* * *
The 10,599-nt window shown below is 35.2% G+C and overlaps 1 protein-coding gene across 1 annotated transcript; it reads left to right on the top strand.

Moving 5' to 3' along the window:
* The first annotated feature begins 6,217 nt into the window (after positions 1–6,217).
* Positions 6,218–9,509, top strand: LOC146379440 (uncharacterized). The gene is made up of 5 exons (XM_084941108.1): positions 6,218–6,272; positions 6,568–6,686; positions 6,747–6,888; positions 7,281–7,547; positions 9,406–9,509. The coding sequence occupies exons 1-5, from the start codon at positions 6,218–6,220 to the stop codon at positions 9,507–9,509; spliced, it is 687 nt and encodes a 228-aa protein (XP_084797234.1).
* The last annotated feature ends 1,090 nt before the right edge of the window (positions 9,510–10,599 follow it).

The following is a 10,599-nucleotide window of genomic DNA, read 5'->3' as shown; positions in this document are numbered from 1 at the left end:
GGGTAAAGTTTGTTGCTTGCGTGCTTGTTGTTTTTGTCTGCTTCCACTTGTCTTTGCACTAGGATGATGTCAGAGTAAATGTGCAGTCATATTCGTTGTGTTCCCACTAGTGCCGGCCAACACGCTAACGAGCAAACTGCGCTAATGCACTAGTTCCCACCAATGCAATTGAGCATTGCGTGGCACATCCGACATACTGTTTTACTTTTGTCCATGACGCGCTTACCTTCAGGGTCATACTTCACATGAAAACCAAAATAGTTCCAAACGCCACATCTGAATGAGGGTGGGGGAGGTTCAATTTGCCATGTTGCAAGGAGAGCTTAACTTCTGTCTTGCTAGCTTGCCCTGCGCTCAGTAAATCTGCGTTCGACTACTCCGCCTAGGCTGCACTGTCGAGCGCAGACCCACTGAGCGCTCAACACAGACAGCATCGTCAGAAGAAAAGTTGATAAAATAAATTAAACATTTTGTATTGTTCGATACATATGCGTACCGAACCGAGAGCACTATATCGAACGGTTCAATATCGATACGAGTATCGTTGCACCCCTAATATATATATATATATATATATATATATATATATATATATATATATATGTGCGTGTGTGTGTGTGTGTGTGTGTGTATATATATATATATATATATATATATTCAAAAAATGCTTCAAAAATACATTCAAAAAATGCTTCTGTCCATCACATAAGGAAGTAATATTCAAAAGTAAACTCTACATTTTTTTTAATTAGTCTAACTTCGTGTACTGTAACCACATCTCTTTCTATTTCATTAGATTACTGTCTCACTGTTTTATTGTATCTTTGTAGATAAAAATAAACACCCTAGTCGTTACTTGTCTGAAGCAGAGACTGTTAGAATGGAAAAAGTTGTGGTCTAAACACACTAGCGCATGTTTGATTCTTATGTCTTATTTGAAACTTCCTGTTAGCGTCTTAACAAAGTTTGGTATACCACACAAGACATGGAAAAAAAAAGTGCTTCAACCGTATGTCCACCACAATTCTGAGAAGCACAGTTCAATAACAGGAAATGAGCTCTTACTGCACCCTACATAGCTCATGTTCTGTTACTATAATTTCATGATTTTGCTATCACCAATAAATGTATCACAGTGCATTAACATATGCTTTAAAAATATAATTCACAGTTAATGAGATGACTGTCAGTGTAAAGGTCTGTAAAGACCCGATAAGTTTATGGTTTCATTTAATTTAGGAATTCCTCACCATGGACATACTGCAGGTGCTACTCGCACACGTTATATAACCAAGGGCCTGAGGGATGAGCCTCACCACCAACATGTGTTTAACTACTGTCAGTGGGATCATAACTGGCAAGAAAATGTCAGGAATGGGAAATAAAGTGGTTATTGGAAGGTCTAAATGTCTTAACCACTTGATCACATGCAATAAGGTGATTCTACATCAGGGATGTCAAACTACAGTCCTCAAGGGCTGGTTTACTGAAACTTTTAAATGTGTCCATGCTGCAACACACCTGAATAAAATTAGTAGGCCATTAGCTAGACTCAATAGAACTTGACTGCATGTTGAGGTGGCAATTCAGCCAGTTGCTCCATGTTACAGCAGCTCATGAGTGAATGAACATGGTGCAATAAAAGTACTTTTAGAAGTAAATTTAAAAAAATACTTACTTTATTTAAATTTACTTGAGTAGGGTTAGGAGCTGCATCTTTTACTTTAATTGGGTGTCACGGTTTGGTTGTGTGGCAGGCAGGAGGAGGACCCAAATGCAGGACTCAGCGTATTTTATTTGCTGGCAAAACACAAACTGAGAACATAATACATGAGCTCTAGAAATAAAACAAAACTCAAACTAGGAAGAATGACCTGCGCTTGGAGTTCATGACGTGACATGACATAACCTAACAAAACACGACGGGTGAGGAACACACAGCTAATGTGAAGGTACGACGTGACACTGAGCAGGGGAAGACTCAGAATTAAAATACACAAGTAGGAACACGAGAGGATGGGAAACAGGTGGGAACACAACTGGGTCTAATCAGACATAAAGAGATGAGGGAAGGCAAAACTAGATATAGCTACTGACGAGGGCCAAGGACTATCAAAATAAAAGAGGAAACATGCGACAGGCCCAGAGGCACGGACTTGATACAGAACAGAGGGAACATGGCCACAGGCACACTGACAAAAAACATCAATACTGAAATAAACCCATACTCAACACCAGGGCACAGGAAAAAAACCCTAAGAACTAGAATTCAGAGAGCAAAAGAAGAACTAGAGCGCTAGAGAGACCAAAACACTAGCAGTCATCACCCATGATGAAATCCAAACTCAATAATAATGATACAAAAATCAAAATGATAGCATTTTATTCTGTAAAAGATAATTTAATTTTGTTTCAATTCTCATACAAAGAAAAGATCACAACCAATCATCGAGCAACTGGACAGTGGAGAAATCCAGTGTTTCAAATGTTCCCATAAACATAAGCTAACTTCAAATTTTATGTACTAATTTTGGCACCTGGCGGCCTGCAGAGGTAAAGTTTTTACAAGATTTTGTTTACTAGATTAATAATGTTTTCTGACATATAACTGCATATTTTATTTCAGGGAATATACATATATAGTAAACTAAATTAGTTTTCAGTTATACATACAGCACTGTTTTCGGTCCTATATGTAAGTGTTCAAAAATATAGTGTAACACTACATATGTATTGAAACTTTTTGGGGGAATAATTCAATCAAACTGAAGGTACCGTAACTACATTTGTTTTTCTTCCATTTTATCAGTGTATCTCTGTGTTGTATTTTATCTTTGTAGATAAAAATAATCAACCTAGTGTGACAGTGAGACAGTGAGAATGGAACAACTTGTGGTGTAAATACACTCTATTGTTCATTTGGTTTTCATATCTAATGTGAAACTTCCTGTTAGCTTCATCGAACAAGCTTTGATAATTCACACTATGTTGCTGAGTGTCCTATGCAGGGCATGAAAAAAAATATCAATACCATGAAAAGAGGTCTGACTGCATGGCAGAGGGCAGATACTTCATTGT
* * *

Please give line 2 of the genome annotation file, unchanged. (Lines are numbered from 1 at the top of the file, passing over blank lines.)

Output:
Moving 5' to 3' along the window: